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the laws of nature.” These words being regularly used to denote oppositions of moral beings to moral laws, and involving naturally the idea of turpitude, or wrong, were, I presume, used to attach to miracles an idea of some variation from that perfect moral conduct which we attribute to God. “ Miracles," he also says, " are contrary to our experience.' ,

” In this declaration he is unhappy. They may be truly said to be aside from our experience; but are in no sense contrary to it. All that can be said is, that we have not witnessed miracles. No man can say, that he has experienced any thing contrary to them.

Having made these observations, I proceed to examine Mr. Hume's capital doctrine, that testimony cannot evince the reality of a miracle. His argument is this: The evidence that any thing exists in any given case, is exactly proportioned to the number of instances in which it is known to have happened before. If then an event have happened a thousand times, and the contrary event should afterwards happen once; then there are one thousand degrees of evidence against the existence of this contrary event, and but one in its favour. We are, therefore, compelled, by a balance of nine hundred and ninety-nine degrees of evidence against nothing to believe that this event has not taken place. We are here, as Mr. Hume teaches, to weigh experience against experience, and to be governed in our decision by the preponderating weight. In this manner he determines that our experience has in the number of instances furnished such a vast preponderation of evidence against the existence of a miracle, that if we were to witness it, we could not rationally believe it to have existed, until it had taken place as many times, and some more, than what he calls the contrary event. ample: if we have known a thousand deceased persons to have been buried, and none of them to have been raised from the grave; we cannot rationally believe a man to have been raised from the grave, although we saw him rise, conversed with him, and lived with him ever so many years afterwards. Before we begin to believe that a person was raised from the dead, we must have seen, at least, one more person thus raised than the whole number who have been buricd, and have not risen. Then, and not till then, we shall become possessed of one degree of evidence, that a person has been raised from the dead:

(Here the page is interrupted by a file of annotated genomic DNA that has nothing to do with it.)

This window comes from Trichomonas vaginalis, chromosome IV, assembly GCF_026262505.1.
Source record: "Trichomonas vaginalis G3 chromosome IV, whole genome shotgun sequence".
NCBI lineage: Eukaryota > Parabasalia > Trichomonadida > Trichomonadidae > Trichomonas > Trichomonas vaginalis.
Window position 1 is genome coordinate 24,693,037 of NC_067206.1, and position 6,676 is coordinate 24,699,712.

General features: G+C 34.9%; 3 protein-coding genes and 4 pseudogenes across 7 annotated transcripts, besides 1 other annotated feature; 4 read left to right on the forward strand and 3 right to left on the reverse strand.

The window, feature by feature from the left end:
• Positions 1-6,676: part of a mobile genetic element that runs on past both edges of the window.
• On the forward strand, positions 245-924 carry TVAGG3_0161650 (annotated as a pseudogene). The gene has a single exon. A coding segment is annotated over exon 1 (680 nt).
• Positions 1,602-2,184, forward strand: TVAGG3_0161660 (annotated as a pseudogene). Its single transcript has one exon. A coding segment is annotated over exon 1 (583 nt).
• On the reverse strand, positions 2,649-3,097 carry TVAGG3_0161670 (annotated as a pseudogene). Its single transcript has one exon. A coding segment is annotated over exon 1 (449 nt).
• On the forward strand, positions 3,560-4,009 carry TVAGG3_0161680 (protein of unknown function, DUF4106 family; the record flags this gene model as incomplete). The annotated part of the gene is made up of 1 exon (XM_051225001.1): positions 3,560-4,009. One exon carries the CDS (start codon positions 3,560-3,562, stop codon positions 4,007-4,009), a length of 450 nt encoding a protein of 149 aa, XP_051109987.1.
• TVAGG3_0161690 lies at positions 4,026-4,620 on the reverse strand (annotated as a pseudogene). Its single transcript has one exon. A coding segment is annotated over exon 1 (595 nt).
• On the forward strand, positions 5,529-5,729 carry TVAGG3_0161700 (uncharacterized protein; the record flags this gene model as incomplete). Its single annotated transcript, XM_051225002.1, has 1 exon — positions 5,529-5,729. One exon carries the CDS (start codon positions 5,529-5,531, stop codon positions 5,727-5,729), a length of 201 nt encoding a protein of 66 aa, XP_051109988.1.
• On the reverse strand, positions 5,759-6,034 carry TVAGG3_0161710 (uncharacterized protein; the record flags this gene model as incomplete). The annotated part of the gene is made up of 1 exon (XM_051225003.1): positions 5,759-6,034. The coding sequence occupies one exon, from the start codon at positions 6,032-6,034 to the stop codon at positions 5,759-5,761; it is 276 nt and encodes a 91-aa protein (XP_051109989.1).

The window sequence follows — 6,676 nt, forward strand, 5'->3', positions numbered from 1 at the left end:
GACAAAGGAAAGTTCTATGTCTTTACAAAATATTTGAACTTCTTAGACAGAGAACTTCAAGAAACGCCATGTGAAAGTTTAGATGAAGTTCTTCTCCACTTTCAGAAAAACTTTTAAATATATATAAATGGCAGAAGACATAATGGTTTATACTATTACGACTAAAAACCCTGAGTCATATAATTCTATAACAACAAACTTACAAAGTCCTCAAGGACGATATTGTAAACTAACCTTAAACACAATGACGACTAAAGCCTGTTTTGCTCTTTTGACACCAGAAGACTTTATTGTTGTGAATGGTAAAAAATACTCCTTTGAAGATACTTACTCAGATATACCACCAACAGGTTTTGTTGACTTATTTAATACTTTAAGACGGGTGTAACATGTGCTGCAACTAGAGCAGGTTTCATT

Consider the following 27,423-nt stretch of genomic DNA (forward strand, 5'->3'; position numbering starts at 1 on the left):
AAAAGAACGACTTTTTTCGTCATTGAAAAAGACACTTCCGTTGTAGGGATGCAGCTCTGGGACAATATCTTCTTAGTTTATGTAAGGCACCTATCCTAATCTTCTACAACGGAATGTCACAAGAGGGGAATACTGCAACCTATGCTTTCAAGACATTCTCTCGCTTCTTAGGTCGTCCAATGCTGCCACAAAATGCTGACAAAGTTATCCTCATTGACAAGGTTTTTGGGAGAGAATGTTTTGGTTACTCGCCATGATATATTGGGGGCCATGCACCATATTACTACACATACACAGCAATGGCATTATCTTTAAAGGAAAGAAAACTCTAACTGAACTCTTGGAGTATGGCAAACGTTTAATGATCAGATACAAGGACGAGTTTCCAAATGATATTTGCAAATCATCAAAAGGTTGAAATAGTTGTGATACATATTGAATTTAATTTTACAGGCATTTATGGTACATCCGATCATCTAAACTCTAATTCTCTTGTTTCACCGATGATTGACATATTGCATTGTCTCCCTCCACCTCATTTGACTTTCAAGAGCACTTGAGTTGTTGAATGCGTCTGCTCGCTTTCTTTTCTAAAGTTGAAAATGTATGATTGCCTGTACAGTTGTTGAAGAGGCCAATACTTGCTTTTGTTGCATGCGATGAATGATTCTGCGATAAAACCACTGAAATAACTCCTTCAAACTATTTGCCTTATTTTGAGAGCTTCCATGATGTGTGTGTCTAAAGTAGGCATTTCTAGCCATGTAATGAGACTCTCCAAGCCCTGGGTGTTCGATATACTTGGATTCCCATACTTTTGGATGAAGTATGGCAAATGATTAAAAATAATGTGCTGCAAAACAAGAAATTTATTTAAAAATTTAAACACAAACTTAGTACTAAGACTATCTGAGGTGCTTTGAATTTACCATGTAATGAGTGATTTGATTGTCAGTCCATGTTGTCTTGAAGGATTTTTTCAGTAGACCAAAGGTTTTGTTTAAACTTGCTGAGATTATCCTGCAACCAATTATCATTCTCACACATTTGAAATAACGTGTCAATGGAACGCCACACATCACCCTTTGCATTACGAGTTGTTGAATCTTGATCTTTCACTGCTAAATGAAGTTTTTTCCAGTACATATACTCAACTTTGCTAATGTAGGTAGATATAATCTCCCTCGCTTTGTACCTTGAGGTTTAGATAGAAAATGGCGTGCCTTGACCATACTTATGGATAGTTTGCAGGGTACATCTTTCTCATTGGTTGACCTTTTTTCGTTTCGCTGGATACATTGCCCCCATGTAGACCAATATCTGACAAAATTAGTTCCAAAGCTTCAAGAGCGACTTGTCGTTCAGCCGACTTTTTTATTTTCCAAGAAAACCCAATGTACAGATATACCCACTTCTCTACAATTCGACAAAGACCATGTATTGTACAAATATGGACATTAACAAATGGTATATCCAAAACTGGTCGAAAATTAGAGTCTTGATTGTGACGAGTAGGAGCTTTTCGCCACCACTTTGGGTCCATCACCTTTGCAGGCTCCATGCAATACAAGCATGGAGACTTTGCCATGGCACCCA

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the whole influence of all the preceding resurrections being to diminish, successively, the previously existing evidence against the fact, that a person has been raised from the dead. Our own experience of the existence of a miracle is thus not to be admitted as a proof of its oxistence. But as testimony is founded on experience, and is evidence of a less certain pature, it is clear, that what experience cannot prove can never be evinced by testimony.